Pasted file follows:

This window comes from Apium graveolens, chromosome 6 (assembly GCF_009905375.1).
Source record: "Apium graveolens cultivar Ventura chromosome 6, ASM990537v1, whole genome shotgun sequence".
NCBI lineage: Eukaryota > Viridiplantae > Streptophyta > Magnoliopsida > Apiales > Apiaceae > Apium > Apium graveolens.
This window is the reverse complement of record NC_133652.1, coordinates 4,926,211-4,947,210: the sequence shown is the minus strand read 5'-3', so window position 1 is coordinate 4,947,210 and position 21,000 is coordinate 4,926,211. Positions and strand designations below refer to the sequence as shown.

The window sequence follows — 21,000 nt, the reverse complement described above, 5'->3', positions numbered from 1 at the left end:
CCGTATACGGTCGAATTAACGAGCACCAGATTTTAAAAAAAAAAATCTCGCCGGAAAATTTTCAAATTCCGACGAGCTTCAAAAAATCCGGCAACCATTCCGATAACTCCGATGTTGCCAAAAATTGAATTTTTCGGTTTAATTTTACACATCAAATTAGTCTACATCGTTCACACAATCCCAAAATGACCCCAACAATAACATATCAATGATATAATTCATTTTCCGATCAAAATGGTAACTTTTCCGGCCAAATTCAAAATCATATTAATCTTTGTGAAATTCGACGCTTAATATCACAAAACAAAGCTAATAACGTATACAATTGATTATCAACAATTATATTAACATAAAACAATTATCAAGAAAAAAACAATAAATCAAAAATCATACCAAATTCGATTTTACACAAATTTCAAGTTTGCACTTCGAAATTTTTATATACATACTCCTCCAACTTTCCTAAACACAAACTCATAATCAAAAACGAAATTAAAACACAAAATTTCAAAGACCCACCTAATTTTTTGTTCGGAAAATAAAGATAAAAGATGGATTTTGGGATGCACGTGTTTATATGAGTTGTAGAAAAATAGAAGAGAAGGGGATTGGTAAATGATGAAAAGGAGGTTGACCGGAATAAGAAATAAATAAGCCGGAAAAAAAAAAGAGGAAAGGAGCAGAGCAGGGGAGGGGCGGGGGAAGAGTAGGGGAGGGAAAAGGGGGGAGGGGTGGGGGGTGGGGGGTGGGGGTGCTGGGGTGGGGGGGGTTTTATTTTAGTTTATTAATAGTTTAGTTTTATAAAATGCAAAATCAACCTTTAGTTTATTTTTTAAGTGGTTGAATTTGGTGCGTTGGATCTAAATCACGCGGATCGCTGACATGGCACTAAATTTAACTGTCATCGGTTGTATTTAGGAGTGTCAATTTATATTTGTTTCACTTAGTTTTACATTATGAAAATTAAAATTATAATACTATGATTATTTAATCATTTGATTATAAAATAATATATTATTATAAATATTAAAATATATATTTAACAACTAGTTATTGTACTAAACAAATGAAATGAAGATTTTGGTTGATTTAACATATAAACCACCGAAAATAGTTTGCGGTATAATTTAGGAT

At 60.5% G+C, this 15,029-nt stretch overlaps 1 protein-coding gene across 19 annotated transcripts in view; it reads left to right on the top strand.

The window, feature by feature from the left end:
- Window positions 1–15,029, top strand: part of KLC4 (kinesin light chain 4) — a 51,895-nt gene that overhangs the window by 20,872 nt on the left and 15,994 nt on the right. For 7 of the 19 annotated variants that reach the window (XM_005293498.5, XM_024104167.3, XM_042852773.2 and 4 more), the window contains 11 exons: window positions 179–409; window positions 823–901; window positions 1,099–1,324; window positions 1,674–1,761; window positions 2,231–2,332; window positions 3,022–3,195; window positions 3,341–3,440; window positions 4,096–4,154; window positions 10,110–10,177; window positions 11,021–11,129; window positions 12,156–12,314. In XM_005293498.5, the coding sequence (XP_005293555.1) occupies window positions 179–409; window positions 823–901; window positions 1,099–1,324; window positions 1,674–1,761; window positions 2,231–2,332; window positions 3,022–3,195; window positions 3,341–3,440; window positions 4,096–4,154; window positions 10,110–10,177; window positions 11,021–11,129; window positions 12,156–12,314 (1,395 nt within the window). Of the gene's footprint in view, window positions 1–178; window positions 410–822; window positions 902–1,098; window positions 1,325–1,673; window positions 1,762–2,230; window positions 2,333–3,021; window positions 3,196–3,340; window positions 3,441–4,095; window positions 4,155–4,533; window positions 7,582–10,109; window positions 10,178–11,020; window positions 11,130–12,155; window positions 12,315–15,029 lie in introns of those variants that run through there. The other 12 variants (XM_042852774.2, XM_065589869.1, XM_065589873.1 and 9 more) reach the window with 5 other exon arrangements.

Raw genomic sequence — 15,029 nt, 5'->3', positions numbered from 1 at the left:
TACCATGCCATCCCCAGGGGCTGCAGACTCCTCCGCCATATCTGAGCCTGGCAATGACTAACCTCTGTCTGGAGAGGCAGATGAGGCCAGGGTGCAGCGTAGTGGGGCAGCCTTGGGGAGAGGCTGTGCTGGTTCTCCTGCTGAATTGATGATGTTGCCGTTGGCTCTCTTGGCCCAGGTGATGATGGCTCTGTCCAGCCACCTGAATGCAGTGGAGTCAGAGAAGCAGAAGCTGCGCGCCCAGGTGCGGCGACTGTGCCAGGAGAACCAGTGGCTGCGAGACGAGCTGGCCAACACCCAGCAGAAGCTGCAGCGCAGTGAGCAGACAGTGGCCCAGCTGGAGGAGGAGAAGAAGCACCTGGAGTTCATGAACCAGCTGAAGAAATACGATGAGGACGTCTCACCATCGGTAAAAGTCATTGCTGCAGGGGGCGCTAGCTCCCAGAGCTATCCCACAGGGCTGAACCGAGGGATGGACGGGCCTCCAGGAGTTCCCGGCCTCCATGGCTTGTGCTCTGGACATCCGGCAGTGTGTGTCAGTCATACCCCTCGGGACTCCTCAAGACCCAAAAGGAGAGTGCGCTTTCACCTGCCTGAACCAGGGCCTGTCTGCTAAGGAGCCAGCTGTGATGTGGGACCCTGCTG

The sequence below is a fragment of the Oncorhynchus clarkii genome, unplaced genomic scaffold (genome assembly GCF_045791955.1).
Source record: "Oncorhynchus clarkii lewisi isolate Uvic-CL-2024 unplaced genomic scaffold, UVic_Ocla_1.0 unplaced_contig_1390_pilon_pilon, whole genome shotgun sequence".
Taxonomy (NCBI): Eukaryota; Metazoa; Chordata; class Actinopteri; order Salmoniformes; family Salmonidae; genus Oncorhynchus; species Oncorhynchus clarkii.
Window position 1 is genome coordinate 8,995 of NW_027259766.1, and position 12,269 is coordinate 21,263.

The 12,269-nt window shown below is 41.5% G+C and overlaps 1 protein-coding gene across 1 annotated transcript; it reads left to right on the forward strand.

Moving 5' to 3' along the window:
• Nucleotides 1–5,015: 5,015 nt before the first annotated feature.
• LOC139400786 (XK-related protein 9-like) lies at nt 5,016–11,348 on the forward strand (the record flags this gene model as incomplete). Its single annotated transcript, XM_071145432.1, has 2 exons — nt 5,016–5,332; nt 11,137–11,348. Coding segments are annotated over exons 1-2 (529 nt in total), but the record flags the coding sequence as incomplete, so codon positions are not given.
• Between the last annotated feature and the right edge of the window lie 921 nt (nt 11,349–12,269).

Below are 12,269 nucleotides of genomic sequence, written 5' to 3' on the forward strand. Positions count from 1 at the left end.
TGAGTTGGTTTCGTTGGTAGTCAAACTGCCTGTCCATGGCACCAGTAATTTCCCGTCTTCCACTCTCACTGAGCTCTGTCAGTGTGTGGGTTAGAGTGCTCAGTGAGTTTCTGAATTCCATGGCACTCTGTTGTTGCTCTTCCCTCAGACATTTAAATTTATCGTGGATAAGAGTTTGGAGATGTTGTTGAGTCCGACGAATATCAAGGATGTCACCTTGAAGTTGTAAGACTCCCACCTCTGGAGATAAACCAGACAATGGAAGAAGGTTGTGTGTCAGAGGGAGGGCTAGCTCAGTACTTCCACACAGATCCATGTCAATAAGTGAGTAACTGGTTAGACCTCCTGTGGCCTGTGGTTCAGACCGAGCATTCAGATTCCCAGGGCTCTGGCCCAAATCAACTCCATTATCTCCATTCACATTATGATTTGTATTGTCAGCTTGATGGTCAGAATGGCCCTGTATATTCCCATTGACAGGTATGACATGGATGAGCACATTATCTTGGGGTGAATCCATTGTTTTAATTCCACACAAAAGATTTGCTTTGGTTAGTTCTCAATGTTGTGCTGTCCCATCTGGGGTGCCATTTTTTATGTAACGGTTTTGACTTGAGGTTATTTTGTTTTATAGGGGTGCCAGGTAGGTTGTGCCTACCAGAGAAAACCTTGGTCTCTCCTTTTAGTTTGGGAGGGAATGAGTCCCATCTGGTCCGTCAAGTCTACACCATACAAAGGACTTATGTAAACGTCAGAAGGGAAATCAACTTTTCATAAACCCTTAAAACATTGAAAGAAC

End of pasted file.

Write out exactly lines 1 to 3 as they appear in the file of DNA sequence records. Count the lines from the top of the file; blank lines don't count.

This window comes from Apium graveolens, chromosome 6 (assembly GCF_009905375.1).
Source record: "Apium graveolens cultivar Ventura chromosome 6, ASM990537v1, whole genome shotgun sequence".
NCBI lineage: Eukaryota > Viridiplantae > Streptophyta > Magnoliopsida > Apiales > Apiaceae > Apium > Apium graveolens.